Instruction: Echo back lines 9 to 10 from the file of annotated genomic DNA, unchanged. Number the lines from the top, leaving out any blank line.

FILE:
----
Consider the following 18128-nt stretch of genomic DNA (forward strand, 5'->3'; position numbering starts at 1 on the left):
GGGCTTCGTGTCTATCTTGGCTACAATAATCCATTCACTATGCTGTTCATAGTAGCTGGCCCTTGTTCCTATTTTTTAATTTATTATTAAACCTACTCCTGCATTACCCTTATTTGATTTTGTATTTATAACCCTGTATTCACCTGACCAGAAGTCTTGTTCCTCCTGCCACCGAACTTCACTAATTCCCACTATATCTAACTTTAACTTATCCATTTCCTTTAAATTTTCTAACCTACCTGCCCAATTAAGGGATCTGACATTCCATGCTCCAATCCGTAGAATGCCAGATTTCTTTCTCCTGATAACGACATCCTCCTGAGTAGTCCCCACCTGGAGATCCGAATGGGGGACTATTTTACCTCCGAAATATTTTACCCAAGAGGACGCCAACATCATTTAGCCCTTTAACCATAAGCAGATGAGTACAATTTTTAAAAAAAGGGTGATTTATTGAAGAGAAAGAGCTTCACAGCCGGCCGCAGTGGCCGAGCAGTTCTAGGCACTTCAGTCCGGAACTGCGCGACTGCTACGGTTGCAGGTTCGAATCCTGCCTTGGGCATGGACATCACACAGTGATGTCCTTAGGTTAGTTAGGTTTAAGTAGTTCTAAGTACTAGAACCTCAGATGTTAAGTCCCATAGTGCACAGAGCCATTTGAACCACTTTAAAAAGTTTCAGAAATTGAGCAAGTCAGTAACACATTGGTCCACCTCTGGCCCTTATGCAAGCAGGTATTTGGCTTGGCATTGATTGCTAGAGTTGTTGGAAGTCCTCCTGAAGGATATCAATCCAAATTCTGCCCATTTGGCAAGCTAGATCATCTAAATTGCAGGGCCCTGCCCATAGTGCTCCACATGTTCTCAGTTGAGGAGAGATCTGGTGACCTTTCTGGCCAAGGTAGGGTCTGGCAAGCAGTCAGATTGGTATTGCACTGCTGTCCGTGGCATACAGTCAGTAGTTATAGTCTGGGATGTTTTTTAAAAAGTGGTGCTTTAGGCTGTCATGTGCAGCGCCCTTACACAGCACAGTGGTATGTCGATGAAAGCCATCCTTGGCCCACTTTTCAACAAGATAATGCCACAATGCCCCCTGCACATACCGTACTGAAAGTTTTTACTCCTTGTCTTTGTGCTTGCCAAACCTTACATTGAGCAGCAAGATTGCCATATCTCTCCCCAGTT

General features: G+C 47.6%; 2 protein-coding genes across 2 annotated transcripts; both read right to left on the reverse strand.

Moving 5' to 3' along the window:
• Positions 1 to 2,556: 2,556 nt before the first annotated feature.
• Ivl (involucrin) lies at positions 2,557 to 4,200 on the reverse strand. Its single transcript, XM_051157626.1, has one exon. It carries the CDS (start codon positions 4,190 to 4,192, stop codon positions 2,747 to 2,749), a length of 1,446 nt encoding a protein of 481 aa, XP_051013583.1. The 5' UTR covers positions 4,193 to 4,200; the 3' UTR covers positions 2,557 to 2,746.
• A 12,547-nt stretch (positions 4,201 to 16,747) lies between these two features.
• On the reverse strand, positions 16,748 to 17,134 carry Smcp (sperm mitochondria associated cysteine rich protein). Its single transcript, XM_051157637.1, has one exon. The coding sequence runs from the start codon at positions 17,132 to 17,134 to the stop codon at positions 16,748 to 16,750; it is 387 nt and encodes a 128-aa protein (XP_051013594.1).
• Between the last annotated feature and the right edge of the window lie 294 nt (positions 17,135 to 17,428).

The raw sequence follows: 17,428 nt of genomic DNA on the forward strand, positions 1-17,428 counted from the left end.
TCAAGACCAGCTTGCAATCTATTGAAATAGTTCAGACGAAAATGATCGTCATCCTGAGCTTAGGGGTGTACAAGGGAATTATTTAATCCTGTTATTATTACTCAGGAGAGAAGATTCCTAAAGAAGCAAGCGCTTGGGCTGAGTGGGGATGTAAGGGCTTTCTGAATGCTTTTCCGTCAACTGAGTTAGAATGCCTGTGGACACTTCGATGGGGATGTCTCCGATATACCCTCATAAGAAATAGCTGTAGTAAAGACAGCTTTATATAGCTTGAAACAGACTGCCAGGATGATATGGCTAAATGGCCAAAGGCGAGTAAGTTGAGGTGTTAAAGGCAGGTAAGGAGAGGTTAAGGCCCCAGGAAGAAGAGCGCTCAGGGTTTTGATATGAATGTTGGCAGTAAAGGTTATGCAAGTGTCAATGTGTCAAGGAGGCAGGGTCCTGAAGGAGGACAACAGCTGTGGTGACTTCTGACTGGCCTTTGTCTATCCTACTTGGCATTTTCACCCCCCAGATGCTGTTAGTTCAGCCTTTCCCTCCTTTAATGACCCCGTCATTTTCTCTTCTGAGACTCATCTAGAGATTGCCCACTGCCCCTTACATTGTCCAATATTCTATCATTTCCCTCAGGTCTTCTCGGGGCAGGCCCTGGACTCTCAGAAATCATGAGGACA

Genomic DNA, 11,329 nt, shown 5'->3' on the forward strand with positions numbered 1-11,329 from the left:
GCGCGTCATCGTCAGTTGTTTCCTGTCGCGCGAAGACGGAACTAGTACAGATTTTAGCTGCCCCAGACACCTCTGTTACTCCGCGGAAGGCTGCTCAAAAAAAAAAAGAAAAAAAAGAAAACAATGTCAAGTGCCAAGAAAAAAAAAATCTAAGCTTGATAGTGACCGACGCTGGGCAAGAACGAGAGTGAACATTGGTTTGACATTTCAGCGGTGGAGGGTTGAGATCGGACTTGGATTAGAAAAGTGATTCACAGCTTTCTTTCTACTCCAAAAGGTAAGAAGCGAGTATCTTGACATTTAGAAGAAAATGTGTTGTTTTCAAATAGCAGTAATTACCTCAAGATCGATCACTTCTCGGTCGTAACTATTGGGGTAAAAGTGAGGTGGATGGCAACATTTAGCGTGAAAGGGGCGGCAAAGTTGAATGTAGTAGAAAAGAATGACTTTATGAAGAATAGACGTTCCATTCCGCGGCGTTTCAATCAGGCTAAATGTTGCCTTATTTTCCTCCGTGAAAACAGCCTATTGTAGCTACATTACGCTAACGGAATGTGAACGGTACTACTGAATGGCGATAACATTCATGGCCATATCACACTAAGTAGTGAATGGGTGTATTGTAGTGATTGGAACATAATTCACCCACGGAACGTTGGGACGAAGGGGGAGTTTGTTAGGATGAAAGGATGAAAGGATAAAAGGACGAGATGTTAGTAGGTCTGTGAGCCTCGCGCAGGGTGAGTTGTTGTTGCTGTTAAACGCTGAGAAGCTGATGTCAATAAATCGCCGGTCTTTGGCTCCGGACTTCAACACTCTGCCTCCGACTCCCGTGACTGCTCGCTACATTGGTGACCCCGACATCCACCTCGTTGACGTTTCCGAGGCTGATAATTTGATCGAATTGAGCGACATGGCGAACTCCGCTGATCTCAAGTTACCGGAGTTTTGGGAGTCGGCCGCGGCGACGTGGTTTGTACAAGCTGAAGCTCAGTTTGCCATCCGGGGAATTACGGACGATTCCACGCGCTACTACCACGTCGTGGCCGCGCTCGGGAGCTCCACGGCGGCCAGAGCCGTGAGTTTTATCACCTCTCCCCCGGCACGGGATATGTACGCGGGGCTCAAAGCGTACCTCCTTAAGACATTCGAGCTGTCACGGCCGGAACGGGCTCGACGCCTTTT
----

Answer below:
• Between the last annotated feature and the right edge of the window lie 294 nt (positions 17,135 to 17,428).

The raw sequence follows: 17,428 nt of genomic DNA on the forward strand, positions 1-17,428 counted from the left end.